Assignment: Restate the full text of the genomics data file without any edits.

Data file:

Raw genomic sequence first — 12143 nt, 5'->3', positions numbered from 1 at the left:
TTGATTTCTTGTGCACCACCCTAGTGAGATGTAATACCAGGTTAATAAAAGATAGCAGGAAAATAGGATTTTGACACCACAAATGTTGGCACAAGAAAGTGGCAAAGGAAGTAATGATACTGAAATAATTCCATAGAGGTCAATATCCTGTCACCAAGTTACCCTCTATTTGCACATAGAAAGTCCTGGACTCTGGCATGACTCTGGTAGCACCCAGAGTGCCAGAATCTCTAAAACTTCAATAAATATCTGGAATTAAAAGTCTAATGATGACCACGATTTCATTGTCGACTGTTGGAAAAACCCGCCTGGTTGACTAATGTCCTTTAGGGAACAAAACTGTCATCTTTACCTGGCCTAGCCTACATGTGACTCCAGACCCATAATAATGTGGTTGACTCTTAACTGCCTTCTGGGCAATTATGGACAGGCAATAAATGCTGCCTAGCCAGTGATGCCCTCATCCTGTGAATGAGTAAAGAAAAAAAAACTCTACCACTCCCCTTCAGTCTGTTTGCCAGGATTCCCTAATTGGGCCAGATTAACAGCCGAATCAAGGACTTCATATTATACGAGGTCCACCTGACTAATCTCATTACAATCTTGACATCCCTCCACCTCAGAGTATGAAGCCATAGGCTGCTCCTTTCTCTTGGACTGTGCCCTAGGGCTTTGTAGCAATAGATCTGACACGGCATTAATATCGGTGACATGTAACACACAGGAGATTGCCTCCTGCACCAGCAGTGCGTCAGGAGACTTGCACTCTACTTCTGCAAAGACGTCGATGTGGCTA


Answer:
Raw genomic sequence first — 12143 nt, 5'->3', positions numbered from 1 at the left:
TTGATTTCTTGTGCACCACCCTAGTGAGATGTAATACCAGGTTAATAAAAGATAGCAGGAAAATAGGATTTTGACACCACAAATGTTGGCACAAGAAAGTGGCAAAGGAAGTAATGATACTGAAATAATTCCATAGAGGTCAATATCCTGTCACCAAGTTACCCTCTATTTGCACATAGAAAGTCCTGGACTCTGGCATGACTCTGGTAGCACCCAGAGTGCCAGAATCTCTAAAACTTCAATAAATATCTGGAATTAAAAGTCTAATGATGACCACGATTTCATTGTCGACTGTTGGAAAAACCCGCCTGGTTGACTAATGTCCTTTAGGGAACAAAACTGTCATCTTTACCTGGCCTAGCCTACATGTGACTCCAGACCCATAATAATGTGGTTGACTCTTAACTGCCTTCTGGGCAATTATGGACAGGCAATAAATGCTGCCTAGCCAGTGATGCCCTCATCCTGTGAATGAGTAAAGAAAAAAAAACTCTACCACTCCCCTTCAGTCTGTTTGCCAGGATTCCCTAATTGGGCCAGATTAACAGCCGAATCAAGGACTTCATATTATACGAGGTCCACCTGACTAATCTCATTACAATCTTGACATCCCTCCACCTCAGAGTATGAAGCCATAGGCTGCTCCTTTCTCTTGGACTGTGCCCTAGGGCTTTGTAGCAATAGATCTGACACGGCATTAATATCGGTGACATGTAACACACAGGAGATTGCCTCCTGCACCAGCAGTGCGTCAGGAGACTTGCACTCTACTTCTGCAAAGACGTCGATGTGGCTA